gas leak
© Danish Defence/Anadolu Agency/Getty ImagesGas leak at Nord Stream 2 seen from a Danish F-16 interceptor
Russian Foreign Ministry spokesperson Maria Zakharova has asked who the EU intends to punish with the "strongest possible response" for damage to the Nord Stream gas pipelines.

The diplomat said Poland's former foreign minister has already identified the US as the party behind the apparent sabotage. Radoslaw Sikorski is well connected to Washington elites through his employment at various think tanks.

The two Nord Stream pipelines were seriously damaged this week in what is suspected to have been a deliberate attack.

European Commission President Ursula von der Leyen on Tuesday called the incident "sabotage action" and warned that "any deliberate disruption of active European energy infrastructure is unacceptable and will lead to the strongest possible response."

On Wednesday, Zakharova asked who exactly the warning would apply to. She wrote on social media:
"I don't get it. MEP Sikorski thanked the US for what had happened, so whom is Ursula 'threatening' there?"
Zakharova was referring to the reaction to the incident by Sikorski, now an EU lawmaker, who posted a photo of the site where the explosions occurred on Twitter with the words:"Thank you, USA." He described the incident as a "special maintenance operation."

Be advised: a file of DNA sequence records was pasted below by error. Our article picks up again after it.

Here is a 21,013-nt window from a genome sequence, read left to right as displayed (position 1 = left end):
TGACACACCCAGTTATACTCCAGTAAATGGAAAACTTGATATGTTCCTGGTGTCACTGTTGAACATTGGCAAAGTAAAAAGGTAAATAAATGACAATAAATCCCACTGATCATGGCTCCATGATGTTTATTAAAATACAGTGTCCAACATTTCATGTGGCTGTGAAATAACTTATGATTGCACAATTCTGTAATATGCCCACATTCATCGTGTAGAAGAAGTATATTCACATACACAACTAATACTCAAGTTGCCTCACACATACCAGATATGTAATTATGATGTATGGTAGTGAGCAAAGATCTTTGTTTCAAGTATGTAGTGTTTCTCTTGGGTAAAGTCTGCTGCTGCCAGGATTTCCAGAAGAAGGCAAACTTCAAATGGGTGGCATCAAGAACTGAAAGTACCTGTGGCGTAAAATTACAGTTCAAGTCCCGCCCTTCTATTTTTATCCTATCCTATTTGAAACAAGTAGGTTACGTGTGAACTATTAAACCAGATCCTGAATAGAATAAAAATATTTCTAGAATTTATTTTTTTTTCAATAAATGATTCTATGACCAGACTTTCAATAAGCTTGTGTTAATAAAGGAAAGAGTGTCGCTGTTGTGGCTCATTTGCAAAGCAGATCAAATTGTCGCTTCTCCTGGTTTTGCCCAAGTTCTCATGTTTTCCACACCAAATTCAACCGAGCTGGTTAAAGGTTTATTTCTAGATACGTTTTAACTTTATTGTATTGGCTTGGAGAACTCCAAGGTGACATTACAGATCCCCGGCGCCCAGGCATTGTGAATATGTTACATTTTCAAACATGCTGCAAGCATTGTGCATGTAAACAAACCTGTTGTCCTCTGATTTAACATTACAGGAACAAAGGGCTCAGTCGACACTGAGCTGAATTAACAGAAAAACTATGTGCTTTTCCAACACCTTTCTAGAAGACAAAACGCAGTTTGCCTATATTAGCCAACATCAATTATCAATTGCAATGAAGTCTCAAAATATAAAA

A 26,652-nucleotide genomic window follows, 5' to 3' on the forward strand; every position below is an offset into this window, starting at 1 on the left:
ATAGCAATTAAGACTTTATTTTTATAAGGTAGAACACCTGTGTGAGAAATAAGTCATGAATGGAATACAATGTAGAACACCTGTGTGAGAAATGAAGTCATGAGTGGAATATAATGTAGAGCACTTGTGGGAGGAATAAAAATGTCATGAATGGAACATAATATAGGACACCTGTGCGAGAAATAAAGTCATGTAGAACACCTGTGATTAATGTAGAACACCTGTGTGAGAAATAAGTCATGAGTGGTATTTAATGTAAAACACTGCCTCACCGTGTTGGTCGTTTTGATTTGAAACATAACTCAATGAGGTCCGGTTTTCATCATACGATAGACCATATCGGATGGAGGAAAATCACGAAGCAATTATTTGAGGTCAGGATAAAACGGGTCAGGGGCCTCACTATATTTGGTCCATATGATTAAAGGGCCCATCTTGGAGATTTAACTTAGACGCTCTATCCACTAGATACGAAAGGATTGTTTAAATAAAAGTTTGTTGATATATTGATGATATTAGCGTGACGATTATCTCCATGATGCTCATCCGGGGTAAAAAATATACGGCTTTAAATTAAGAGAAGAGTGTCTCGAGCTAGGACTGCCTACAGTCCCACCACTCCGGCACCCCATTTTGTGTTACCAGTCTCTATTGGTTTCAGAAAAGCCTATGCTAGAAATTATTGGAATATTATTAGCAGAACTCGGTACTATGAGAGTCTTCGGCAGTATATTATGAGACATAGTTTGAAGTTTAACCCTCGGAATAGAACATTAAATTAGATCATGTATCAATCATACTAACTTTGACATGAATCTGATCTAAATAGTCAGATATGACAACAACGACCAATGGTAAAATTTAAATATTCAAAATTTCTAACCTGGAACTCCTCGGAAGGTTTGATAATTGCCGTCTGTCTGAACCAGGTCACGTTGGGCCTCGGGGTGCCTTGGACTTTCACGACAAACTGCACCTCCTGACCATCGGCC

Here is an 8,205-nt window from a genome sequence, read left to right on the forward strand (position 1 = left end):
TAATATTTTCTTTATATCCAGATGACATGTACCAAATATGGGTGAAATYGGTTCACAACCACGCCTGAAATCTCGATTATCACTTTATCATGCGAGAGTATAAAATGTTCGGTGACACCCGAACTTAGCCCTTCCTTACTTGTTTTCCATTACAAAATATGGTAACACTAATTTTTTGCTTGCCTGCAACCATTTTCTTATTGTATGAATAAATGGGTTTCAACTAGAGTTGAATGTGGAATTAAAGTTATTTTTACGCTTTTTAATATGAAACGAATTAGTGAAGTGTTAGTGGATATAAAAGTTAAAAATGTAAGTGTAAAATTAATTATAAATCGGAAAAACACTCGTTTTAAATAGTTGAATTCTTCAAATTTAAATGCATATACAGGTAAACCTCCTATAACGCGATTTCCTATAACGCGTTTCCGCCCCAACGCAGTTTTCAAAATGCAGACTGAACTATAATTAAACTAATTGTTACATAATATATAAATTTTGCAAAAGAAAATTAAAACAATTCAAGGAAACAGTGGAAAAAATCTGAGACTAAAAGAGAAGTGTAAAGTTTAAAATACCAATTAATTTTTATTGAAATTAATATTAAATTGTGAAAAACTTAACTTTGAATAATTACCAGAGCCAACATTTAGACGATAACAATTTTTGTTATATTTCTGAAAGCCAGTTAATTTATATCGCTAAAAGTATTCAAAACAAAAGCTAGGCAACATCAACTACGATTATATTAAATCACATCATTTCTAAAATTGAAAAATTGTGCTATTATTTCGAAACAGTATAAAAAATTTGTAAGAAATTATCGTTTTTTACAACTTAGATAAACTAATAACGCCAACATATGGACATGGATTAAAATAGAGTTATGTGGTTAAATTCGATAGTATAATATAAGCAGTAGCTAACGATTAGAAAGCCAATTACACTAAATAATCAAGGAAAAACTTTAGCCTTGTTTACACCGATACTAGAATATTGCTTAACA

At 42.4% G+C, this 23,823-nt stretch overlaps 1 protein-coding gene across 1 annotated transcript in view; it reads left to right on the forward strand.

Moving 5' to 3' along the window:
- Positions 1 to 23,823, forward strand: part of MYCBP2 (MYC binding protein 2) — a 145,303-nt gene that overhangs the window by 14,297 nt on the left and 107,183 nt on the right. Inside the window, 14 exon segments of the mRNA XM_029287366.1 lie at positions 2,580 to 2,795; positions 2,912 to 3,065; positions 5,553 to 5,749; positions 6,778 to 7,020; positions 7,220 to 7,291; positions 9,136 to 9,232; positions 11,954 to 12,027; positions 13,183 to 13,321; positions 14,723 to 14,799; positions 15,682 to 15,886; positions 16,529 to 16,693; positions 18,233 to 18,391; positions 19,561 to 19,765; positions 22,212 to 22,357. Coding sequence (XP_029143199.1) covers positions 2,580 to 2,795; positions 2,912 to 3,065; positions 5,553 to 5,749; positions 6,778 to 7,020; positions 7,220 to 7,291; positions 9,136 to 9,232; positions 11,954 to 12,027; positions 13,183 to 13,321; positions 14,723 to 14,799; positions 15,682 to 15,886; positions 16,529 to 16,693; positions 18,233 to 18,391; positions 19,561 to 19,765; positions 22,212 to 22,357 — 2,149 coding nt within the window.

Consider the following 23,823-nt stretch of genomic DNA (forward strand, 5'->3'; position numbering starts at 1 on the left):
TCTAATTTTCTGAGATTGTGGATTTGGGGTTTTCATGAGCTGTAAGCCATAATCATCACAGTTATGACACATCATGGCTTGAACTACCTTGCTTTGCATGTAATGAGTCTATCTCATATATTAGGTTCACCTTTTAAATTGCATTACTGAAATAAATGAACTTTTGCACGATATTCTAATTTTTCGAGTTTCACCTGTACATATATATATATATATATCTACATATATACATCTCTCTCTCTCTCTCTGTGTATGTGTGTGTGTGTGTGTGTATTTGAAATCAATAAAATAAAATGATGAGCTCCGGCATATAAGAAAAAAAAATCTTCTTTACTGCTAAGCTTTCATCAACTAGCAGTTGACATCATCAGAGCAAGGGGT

Sikorski added that "there's no shortage of pipeline capacity for taking gas from Russia to Western Europe, including Germany," referring to the Yamal-Europe land pipeline that goes through Belarus and Poland. After the damage to the Nord Stream strings, Russian President Vladimir Putin "will have to talk to countries controlling" the alternative route to resume supplies, he predicted.

Zakharova earlier asked if Sikorski's tweets amounted to an "official statement that this was a terrorist attack." Meanwhile, Dmitry Polyanskiy, the Russian deputy ambassador to the UN, thanked Sikorski for "making it crystal clear who stands behind this terrorist-style targeting of civilian infrastructure!"

There has been no shortage of threats from some Western nations against Russian undersea pipelines, particularly the Nord Stream 2 both before and after late February, when Moscow sent troops into Ukraine. It had been ready to pump gas since September last year, but was not put into operation due to Germany's refusal to certify it. Polish President Andrzej Duda demanded last month that the pipeline be "totally scrapped."

US President Joe Biden warned in early February, before Russia began its military operation in Ukraine, that if Moscow acts against Kiev, "there will no longer be a Nord Stream 2. We will bring an end to it." A journalist asked him to clarify what exactly he meant, to which Biden responded: "I promise you, we will be able to do that."
US Secretary of State Antony Blinken commented on the incident on Tuesday, stating that attacking Russian pipelines was "in no one's interest."